Pocomoke River
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Pocomoke Sound and the Entrance to the Pocomoke River
I have sailed into Pocomoke Sound and up the Pocomoke River only twice in the more than 40 years I have been sailing the bay.  The infrequency of visits should not be interpreted as a negative reflection on the beauty to be found on these bodies of water.  Rather it is the reflection of how remote the Pocomoke is from the major sailing centers, which makes it difficult and time consuming to visit. 
From the Patuxent River I would sail south to Kedges Strait, through the strait into Tangier Sound and south down the sound past Tangier Island around the bottom of Watts Island and then north up into the Pocomoke.  At this point I would have had to cover in excess of 60nm.  Seldom are the winds favorable for all legs of this trip, such that darkness would be setting well before I could enter the man-made channel from the Pocomoke Sound into the Pocomoke River.  In the river you must anchor near one shore or the other, and it is difficult to find a suitable spot in the dark (as we would prove on one trip).  Tug boats ply the river all the way to Pocomoke City, day and night.  So it is advisable to anchor as close to shore as possible and use a shore line or second anchor to restrict your swinging room.
On my first visit to the Pocomoke, in 1979 we stopped first in Crisfield for the night.  Shortly after dawn the next day we used the Broad Creek cut from the Little Annemessex River to Pocomoke Sound.  This is a dredged cut used primarily by Watermen and maintained to a published depth of only 3'.  In 1979 we took two Columbia 8.7's, which draw nearly 5',  through the cut at mid tide.  At that time we saw a few spots where the depth sounder showed 5'.  The rest of the time we had depths around 7'.  Even with this cut we had a run of over 10 nm from where we entered the Pocomoke Sound to the first mark of the man-made channel into the Pocomoke River.
Initially the River shoreline was a low-lying marsh, but soon we were into one of the northern-most Cypress Forests in N. America. Click on picture to view at full resolution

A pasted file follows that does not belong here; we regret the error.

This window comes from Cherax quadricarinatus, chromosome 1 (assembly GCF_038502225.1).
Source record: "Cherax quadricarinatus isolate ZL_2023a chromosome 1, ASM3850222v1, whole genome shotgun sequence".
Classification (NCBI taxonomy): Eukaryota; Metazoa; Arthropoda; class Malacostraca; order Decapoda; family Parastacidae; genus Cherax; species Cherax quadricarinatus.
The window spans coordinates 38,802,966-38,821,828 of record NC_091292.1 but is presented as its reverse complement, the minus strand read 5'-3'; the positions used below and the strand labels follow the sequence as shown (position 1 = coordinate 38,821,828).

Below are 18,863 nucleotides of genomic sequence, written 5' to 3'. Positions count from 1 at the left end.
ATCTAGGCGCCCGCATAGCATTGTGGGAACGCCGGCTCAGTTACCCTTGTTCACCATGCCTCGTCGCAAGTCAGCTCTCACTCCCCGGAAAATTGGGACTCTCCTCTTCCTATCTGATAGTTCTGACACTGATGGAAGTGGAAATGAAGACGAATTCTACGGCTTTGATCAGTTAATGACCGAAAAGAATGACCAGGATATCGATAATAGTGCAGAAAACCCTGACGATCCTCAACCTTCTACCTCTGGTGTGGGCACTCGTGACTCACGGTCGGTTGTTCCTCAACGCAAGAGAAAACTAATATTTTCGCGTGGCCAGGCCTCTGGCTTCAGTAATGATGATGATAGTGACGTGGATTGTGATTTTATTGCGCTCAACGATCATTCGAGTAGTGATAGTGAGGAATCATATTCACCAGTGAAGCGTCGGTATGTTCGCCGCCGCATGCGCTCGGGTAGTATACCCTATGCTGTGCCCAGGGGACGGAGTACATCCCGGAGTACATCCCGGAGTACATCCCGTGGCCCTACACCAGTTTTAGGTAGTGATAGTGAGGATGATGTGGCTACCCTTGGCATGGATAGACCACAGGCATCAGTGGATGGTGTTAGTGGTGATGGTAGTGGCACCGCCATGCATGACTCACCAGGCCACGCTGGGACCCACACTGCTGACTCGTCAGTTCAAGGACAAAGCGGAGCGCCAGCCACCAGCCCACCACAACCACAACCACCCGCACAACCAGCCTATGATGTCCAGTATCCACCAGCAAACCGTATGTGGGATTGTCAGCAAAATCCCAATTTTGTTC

Shoreline Near the Mouth of the Pocomoke River
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Goombay and Vela Llena Rafted and Motoring Up the Pococmoke River
The river passage was so gentle, we rafted our two Columbia 8.7's together while proceeding upstream.  I locked my tiller amidships and let John and Christy steer all the way to Pocomoke City.   Most of the trip we appeared to be traveling through a wilderness area.  Every once in a while around a bend we would come upon a farm, and then we would disappear again back into the cypress forest.



Large Cypress Trees such as this lined the banks of the river. Click on picture to view at full resolution
Cypress Tree on the Pocomoke River
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Black Water on the Pocomoke
As we proceeded upstream through the cypress forest the water became black from the cypress bark.
That day we traveled all the way to Pocomoke City.  A few miles below the city we found a little bight in the shoreline were we could anchor out of the channel.  I took a line ashore and tied it to one of the large cypress knees.  This kept our raft from swinging out into the channel during the night.  Click on picture to view at full resolution
Tieing Off the Raft to a Tree on the Shore
Photo by Christie McGue
We stopped about two miles short of Pocomoke City because there was a large plywood processing plant near the town, which looked like it operated day and night.  Where we anchored there was no evidence of close by civilization, neither visual nor audible.

The next day we took the dinghies and explored the river above the 35' fixed bridge at Pocomoke City.  We got as far as the Shad Landing State Park, and then turned back as it started to rain and turned cold.

Because of the great distance that must be traveled to clear the Pocomoke Sound we decided to move our boats near the mouth of the River that afternoon.  Still rafted together we proceeded down stream to Shelltown where we found what we thought was a good anchor spot.  Because it was nearly dark we elected to not take a line ashore or set a second anchor to limit our swinging room.  After all it was dark and surely the tugs don't ply this river at night.  Shortly after dinner, I was cleaning dishes when I heard a freight train close by.  I didn't think there was rail line anywhere near, so I stuck my head out the hatch to see that we had swung out into the center of the channel and a tug boat with three barges in tow had managed to maneuver by us.  Dumb luck is usually the best kind. 

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Leaving the Pocomoke River Through the Man-Made Channel
The next day we broke up the raft for the first time in nearly 48 hours and headed separately out of the Pocomoke River, through the man-made cut (picture on the left) and into Pocomoke Sound.   We were heading in separate directions, John and Christy toward Norfolk and the ICW - I back to the Patuxent River.  I elected not to use the Broad Creek cut back to Crisfield as we were on a falling tide and I didn't want to take the risk that those 5' shoals I passed over two days ago would now be 4' shoals. 
So I joined John and Christy on the long trip down Pocomoke Sound to clear Watts Island and then head back up Tangier Sound.  There was a moderate breeze of about 12-15 kts out of the SSW which was pretty much on our nose and it quickly built up a steep chop of 3-4' on the shallow sound.  It took us nearly 8 miserable hours to clear Watts Island, at which point we decided to put into Tangier Island for the night.   Pocomoke Sound is no fun with a fresh S-SW breeze.